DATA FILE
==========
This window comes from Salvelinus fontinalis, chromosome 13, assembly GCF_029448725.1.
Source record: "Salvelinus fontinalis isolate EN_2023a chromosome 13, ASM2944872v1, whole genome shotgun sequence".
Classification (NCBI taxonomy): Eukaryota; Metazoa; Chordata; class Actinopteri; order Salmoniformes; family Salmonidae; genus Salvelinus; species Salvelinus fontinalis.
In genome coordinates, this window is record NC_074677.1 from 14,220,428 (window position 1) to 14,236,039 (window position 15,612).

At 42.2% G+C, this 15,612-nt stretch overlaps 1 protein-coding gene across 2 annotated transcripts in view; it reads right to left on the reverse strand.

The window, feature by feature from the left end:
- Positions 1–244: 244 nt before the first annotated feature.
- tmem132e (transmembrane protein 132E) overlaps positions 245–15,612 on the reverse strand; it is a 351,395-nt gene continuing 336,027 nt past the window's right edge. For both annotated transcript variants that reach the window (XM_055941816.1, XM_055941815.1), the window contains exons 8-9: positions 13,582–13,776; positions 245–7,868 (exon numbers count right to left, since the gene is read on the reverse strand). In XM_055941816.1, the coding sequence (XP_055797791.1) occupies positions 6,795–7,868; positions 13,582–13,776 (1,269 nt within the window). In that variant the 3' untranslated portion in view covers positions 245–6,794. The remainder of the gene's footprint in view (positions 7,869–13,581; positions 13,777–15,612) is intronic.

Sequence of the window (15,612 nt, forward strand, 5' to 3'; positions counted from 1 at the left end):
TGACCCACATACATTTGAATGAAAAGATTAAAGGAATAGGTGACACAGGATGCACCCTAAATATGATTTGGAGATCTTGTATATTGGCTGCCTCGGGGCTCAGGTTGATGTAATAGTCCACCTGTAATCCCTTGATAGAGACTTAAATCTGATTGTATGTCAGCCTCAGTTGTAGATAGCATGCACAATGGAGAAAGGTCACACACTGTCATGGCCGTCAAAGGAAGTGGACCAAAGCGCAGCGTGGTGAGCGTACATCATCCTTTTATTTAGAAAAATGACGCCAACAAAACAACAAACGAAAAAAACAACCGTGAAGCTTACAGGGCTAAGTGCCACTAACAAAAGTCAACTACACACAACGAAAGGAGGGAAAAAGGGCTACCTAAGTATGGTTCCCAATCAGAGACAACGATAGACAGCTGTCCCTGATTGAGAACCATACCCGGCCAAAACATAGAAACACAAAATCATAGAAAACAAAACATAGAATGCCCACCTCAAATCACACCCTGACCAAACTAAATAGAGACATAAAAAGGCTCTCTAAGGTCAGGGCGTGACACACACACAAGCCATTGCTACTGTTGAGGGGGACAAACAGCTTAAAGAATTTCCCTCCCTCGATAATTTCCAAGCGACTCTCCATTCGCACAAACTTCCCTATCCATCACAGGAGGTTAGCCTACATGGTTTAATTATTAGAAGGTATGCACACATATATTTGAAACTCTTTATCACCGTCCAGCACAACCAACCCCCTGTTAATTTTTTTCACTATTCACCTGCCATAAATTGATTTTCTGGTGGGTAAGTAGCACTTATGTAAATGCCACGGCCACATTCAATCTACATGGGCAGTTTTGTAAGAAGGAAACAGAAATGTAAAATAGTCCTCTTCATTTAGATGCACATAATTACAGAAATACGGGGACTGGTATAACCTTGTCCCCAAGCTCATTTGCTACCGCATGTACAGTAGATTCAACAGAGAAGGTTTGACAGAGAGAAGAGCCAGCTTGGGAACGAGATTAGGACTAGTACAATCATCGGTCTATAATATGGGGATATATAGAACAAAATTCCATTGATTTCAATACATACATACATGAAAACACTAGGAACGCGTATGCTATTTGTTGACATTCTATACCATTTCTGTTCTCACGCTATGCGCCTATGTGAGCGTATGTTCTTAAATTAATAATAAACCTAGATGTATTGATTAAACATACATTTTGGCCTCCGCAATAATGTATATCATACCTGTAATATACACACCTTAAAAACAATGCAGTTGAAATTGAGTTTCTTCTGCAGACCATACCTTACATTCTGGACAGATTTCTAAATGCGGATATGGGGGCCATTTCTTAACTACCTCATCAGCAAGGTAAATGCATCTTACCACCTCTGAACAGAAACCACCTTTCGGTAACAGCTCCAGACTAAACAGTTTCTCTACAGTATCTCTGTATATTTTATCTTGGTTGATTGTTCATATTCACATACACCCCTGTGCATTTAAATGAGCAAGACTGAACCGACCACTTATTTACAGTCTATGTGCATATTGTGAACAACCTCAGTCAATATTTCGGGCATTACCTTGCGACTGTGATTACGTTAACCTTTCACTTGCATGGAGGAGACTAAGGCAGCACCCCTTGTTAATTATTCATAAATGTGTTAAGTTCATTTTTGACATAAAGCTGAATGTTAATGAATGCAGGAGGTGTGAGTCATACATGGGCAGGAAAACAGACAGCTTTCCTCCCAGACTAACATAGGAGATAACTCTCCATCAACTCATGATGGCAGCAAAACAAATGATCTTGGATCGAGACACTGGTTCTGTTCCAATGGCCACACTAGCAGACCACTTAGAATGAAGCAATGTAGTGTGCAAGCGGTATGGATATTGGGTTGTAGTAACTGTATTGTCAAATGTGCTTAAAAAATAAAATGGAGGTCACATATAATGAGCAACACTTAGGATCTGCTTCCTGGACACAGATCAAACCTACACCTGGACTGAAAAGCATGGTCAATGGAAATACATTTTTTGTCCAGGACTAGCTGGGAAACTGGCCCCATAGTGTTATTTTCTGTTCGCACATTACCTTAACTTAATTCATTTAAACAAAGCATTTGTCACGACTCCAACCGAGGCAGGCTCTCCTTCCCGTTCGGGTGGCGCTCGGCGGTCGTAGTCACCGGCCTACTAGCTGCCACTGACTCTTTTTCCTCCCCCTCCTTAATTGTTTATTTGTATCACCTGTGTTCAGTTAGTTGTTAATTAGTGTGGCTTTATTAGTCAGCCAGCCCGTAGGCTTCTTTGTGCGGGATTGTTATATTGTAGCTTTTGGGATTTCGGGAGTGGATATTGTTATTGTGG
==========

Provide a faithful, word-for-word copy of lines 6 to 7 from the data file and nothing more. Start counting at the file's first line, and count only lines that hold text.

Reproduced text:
The window, feature by feature from the left end:
- Positions 1–244: 244 nt before the first annotated feature.